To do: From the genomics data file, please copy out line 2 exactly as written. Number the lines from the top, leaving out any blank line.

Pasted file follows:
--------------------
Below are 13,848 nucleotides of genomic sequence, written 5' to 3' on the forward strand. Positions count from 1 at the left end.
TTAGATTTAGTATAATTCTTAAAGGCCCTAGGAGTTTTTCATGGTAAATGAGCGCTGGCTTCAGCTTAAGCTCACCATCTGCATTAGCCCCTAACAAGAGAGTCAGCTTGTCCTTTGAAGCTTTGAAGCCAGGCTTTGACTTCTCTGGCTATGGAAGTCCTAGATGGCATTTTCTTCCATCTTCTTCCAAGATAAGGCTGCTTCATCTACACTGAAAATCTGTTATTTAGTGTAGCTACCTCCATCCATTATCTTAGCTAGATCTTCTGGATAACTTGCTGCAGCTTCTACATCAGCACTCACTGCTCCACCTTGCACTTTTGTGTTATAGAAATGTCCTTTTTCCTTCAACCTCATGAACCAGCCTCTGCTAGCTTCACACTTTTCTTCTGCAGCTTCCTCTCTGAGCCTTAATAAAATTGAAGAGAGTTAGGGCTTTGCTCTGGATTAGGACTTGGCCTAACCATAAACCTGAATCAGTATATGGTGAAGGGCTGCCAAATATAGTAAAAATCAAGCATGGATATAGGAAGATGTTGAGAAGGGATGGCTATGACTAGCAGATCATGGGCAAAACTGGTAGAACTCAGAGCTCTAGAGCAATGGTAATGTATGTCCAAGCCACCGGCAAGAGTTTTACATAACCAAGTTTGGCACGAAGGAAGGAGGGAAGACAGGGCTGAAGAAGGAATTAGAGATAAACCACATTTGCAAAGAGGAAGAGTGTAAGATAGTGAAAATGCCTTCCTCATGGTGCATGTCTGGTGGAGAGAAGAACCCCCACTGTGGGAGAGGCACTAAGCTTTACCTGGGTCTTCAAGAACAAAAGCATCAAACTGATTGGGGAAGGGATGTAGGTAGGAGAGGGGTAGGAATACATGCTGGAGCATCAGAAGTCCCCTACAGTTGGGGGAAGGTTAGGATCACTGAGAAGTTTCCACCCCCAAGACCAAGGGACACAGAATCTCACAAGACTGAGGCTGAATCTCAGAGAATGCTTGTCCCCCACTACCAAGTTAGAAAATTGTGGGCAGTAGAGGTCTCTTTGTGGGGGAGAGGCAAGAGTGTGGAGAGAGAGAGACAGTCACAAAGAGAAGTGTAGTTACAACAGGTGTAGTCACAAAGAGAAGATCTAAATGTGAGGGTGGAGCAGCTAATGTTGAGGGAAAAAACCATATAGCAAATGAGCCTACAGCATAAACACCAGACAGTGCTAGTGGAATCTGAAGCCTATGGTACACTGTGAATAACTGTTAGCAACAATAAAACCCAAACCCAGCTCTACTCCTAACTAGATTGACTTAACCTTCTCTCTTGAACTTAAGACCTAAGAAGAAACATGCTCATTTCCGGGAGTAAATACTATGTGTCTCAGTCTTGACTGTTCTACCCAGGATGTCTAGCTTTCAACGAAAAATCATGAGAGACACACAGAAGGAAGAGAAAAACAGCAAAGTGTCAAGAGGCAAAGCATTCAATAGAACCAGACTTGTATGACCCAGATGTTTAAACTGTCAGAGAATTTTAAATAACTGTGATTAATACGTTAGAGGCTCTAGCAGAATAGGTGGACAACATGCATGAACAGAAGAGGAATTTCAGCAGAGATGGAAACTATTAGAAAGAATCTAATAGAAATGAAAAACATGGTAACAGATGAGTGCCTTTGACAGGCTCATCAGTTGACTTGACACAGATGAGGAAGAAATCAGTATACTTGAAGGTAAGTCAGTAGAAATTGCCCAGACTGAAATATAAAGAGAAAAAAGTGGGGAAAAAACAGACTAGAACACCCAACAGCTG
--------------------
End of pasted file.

TTAGATTTAGTATAATTCTTAAAGGCCCTAGGAGTTTTTCATGGTAAATGAGCGCTGGCTTCAGCTTAAGCTCACCATCTGCATTAGCCCCTAACAAGAGAGTCAGCTTGTCCTTTGAAGCTTTGAAGCCAGGCTTTGACTTCTCTGGCTATGGAAGTCCTAGATGGCATTTTCTTCCATCTTCTTCCAAGATAAGGCTGCTTCATCTACACTGAAAATCTGTTATTTAGTGTAGCTACCTCCATCCATTATCTTAGCTAGATCTTCTGGATAACTTGCTGCAGCTTCTACATCAGCACTCACTGCTCCACCTTGCACTTTTGTGTTATAGAAATGTCCTTTTTCCTTCAACCTCATGAACCAGCCTCTGCTAGCTTCACACTTTTCTTCTGCAGCTTCCTCTCTGAGCCTTAATAAAATTGAAGAGAGTTAGGGCTTTGCTCTGGATTAGGACTTGGCCTAACCATAAACCTGAATCAGTATATGGTGAAGGGCTGCCAAATATAGTAAAAATCAAGCATGGATATAGGAAGATGTTGAGAAGGGATGGCTATGACTAGCAGATCATGGGCAAAACTGGTAGAACTCAGAGCTCTAGAGCAATGGTAATGTATGTCCAAGCCACCGGCAAGAGTTTTACATAACCAAGTTTGGCACGAAGGAAGGAGGGAAGACAGGGCTGAAGAAGGAATTAGAGATAAACCACATTTGCAAAGAGGAAGAGTGTAAGATAGTGAAAATGCCTTCCTCATGGTGCATGTCTGGTGGAGAGAAGAACCCCCACTGTGGGAGAGGCACTAAGCTTTACCTGGGTCTTCAAGAACAAAAGCATCAAACTGATTGGGGAAGGGATGTAGGTAGGAGAGGGGTAGGAATACATGCTGGAGCATCAGAAGTCCCCTACAGTTGGGGGAAGGTTAGGATCACTGAGAAGTTTCCACCCCCAAGACCAAGGGACACAGAATCTCACAAGACTGAGGCTGAATCTCAGAGAATGCTTGTCCCCCACTACCAAGTTAGAAAATTGTGGGCAGTAGAGGTCTCTTTGTGGGGGAGAGGCAAGAGTGTGGAGAGAGAGAGACAGTCACAAAGAGAAGTGTAGTTACAACAGGTGTAGTCACAAAGAGAAGATCTAAATGTGAGGGTGGAGCAGCTAATGTTGAGGGAAAAAACCATATAGCAAATGAGCCTACAGCATAAACACCAGACAGTGCTAGTGGAATCTGAAGCCTATGGTACACTGTGAATAACTGTTAGCAACAATAAAACCCAAACCCAGCTCTACTCCTAACTAGATTGACTTAACCTTCTCTCTTGAACTTAAGACCTAAGAAGAAACATGCTCATTTCCGGGAGTAAATACTATGTGTCTCAGTCTTGACTGTTCTACCCAGGATGTCTAGCTTTCAACGAAAAATCATGAGAGACACACAGAAGGAAGAGAAAAACAGCAAAGTGTCAAGAGGCAAAGCATTCAATAGAACCAGACTTGTATGACCCAGATGTTTAAACTGTCAGAGAATTTTAAATAACTGTGATTAATACGTTAGAGGCTCTAGCAGAATAGGTGGACAACATGCATGAACAGAAGAGGAATTTCAGCAGAGATGGAAACTATTAGAAAGAATCTAATAGAAATGAAAAACATGGTAACAGATGAGTGCCTTTGACAGGCTCATCAGTTGACTTGACACAGATGAGGAAGAAATCAGTATACTTGAAGGTAAGTCAGTAGAAATTGCCCAGACTGAAATATAAAGAGAAAAAAGTGGGGAAAAAACAGACTAGAACACCCAACAGCTG